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Harvard is still feeling repercussions from May's murder-suicide in Dunster House.
On May 28, Sinedu Tadesse '96 stabbed her roommate Trang Phuong Ho '96 to death and then hanged herself in her Dunster House bathroom. The tragedy has prompted the organization of several campus meetings and a reexamination of the advising system.
Though a house tutor--not undergraduates--now lives in the Dunster House H-21 double suite that was the scene of the murder-suicide, students interviewed last week at the house said they are still bothered by the incident.
One senior who lived in G-Entry, just next to Tadesse and Ho's H-Entry, heard screams coming from their room the morning of the murder. She said she was apprehensive about coming back this year.
"I wasn't feeling comfortable coming back here this year, and neither was my roommate," said the senior, who asked that her name not be printed. "It's not like we think it's going to happen again. You just don't want to go back into a house where this happened."
She added that she hopes the tragedy will convince tutors to play a more active role in the life of the house.
"The tutors do tend to be in their own little worlds," she said. "They need to reach out too. I just hope they're a little more aware of student life."
But another student said the incident has no direct relation to the house itself.
"This is a great house to begin with, and the staff is a wonder," said Elizabeth A. Papp '97. "It's just a tragedy that this incident happened. I don't feel that you can blame it on the house."
And Robin S. Goldstein '96 said her affiliation with Dunster House has "affected other people's reactions to me more than my own."
Dunster students will be able to attend two meetings, Wednesday, Sept. 27 and Monday, Oct. 2 from 7-8:30, to discuss their feelings about the incident.
These will not be informational gatherings, but rather chances for students to talk about the murder-suicide, said Dunster Senior Tutor Suzi Naiburg. Representatives from the Bureau of Study Counsel and Life Raft will coordinate the sessions.
On Saturday, September 23, there will be a service of prayer and remembrance in Memorial Church at 11 a.m. It will be open to all members of the Harvard community.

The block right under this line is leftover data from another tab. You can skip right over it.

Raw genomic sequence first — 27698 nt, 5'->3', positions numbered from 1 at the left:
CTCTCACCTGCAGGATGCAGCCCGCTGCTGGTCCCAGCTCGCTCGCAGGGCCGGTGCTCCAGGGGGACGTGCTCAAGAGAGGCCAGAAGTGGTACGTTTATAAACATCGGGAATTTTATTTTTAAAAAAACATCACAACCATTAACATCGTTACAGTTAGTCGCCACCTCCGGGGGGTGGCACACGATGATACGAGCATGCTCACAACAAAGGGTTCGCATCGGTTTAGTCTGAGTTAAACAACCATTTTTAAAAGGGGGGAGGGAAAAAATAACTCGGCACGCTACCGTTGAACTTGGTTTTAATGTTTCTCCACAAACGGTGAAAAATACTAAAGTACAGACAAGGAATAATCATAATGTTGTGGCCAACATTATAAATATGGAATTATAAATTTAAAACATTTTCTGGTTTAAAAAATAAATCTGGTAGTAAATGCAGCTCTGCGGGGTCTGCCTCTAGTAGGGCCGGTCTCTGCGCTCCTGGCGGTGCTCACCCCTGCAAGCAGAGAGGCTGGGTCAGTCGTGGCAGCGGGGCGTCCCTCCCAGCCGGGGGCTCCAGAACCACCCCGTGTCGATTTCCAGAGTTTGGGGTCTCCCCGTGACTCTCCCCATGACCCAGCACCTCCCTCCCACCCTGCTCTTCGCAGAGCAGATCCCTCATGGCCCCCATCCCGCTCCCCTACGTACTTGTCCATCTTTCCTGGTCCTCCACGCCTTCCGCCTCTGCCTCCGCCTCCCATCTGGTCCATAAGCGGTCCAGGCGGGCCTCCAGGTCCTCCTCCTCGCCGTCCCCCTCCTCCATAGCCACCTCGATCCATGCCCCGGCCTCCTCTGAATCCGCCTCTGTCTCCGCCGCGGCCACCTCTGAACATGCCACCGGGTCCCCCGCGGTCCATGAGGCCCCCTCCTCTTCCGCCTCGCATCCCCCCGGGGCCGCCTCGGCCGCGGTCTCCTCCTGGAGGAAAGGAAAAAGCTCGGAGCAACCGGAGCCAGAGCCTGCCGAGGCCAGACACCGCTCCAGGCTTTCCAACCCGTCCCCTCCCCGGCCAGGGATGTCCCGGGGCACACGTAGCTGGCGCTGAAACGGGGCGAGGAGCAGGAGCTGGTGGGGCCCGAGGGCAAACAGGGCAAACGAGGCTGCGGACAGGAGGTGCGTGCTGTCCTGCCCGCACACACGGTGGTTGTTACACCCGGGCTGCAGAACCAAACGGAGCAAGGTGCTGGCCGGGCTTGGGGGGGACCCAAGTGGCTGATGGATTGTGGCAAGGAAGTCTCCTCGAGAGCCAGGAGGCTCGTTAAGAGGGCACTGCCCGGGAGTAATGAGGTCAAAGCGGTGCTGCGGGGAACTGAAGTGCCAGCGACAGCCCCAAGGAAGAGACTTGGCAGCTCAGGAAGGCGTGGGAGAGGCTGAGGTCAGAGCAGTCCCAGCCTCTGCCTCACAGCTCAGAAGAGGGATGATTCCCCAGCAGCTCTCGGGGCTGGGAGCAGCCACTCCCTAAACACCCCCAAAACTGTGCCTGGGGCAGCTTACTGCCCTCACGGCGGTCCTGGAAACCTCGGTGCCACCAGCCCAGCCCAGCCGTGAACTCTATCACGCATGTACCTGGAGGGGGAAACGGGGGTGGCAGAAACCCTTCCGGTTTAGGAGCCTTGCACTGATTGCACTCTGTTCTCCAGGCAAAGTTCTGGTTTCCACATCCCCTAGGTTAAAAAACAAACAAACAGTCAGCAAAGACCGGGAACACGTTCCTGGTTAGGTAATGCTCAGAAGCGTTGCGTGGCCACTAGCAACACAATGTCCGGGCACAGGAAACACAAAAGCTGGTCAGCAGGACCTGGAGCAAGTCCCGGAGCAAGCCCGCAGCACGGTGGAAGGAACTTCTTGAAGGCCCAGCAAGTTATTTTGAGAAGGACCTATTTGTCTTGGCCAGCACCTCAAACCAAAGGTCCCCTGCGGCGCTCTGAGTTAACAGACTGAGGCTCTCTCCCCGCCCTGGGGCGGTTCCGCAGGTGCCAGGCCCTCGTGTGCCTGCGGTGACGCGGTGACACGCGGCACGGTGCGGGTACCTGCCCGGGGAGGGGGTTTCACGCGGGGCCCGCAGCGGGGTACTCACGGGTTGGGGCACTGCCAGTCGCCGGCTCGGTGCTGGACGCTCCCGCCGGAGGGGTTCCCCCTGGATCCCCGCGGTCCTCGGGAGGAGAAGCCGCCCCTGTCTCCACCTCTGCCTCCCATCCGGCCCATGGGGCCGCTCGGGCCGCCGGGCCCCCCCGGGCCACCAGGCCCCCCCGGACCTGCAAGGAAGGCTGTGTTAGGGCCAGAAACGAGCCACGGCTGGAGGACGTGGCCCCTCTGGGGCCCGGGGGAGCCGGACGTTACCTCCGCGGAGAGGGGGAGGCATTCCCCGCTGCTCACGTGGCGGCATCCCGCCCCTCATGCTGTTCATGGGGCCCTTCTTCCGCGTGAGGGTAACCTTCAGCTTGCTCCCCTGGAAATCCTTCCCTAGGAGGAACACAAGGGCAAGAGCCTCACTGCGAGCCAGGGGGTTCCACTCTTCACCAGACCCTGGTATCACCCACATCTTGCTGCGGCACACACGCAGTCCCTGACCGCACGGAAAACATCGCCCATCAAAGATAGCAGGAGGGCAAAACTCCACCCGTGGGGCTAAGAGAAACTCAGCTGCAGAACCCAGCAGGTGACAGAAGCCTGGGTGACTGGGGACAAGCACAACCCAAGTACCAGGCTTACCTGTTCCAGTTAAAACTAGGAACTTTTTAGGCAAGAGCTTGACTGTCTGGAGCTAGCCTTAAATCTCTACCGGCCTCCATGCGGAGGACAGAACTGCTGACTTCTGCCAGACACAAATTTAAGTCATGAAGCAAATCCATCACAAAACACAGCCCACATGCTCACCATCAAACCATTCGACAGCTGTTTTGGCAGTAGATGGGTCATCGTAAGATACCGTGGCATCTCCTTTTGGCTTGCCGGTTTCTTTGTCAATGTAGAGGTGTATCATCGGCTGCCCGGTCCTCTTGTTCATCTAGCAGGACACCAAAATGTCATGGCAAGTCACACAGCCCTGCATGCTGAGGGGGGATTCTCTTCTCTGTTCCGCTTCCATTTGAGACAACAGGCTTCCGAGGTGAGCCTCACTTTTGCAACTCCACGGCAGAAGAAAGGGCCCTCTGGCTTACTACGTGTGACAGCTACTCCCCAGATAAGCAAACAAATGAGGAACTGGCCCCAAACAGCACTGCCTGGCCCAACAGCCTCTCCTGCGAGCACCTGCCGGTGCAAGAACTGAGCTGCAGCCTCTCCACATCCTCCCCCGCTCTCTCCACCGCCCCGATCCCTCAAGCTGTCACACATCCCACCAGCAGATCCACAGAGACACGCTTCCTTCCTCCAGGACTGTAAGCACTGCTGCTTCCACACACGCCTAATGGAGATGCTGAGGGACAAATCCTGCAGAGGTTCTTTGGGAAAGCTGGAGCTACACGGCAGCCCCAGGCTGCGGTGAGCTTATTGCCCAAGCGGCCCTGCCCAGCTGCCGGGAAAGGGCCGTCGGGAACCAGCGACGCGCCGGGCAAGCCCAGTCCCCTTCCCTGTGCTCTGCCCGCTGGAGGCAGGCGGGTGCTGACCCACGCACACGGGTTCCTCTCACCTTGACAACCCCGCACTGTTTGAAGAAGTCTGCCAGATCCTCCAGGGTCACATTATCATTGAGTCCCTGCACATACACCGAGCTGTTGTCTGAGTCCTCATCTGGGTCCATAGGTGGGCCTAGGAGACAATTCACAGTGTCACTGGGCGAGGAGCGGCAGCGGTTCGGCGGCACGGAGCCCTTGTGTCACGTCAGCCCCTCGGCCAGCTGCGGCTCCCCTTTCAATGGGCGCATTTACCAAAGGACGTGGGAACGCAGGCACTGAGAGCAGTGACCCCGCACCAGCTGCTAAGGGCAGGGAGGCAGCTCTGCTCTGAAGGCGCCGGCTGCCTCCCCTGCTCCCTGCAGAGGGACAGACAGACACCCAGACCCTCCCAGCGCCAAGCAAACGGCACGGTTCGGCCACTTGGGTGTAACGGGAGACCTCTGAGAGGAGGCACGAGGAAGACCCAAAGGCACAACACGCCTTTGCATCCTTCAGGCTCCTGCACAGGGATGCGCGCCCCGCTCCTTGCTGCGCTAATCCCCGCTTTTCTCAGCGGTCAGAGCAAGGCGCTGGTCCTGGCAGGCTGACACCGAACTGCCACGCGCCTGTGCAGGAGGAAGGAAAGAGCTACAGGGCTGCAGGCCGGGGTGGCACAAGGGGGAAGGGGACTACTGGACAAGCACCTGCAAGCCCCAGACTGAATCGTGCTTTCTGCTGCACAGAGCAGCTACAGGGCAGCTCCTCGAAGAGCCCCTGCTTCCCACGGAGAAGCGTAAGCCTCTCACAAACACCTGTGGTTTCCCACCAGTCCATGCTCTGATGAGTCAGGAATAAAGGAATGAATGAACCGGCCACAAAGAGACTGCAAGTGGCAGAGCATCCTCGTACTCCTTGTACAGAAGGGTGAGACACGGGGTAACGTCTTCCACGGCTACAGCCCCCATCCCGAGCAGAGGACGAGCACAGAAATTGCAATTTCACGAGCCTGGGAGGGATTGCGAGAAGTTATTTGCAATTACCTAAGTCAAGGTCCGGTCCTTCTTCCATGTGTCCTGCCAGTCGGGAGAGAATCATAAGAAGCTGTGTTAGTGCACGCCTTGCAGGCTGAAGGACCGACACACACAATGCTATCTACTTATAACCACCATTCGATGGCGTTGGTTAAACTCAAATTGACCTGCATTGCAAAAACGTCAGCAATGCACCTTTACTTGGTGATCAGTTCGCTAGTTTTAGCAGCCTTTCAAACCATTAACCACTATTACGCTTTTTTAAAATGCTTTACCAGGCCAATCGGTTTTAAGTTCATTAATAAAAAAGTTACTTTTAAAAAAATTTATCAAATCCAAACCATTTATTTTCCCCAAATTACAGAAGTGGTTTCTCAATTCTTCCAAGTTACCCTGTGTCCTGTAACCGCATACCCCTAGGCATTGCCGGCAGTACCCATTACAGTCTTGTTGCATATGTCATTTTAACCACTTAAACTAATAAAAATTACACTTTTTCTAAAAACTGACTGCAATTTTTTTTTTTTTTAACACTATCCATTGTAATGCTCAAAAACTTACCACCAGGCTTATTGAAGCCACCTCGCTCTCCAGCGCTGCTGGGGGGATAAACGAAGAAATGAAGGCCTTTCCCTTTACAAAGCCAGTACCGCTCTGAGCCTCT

Letter from Lewis
To set the record straight officially, Dean of the College Harry R. Lewis '68 sent a letter to parents at the end of August telling them exactly what happened on May 28 and reminding them of Harvard's advising services.
In it, he emphasized that "neither student was living outside the College's carefully woven advising system."
"Both students were in close contact with their academic advisor and seemed to be managing the ups and downs of college life," the letter continued.
Lewis added in the letter that he wants to ensure that "the College provide ongoing and strong support to all our undergraduates and...make them aware of resources to help students experiencing trouble of any kind, inside or outside the classroom."
In an interview last week, Lewis said that he wanted to take the opportunity to remind students of Harvard's advising system.
"It's a learning moment where I think ears might be open that might not otherwise be open," Lewis said.
Over the summer, Lewis received a few calls from parents about the murder-suicide, but they were mainly factual clarifications, he said.
About 8 a.m. on May 28, the last day for students to move out of their houses, Sinedu Tadesse '96 stabbed her roommate Trang Phuong Ho '96 to death with a knife in Ho's bedroom.
Ho suffered about 45 stab wounds to the face, neck, chest, arms and legs.
Tadesse also stabbed Thao Nguyen, a 26-year-old from Lowell, Mass., who was visiting Ho. Nguyen survived.
The motive behind Tadesse's actions is still unknown and probably always will be.
But a letter The Harvard Crimson received five days before the stabbing indicated that the murder could have been premeditated.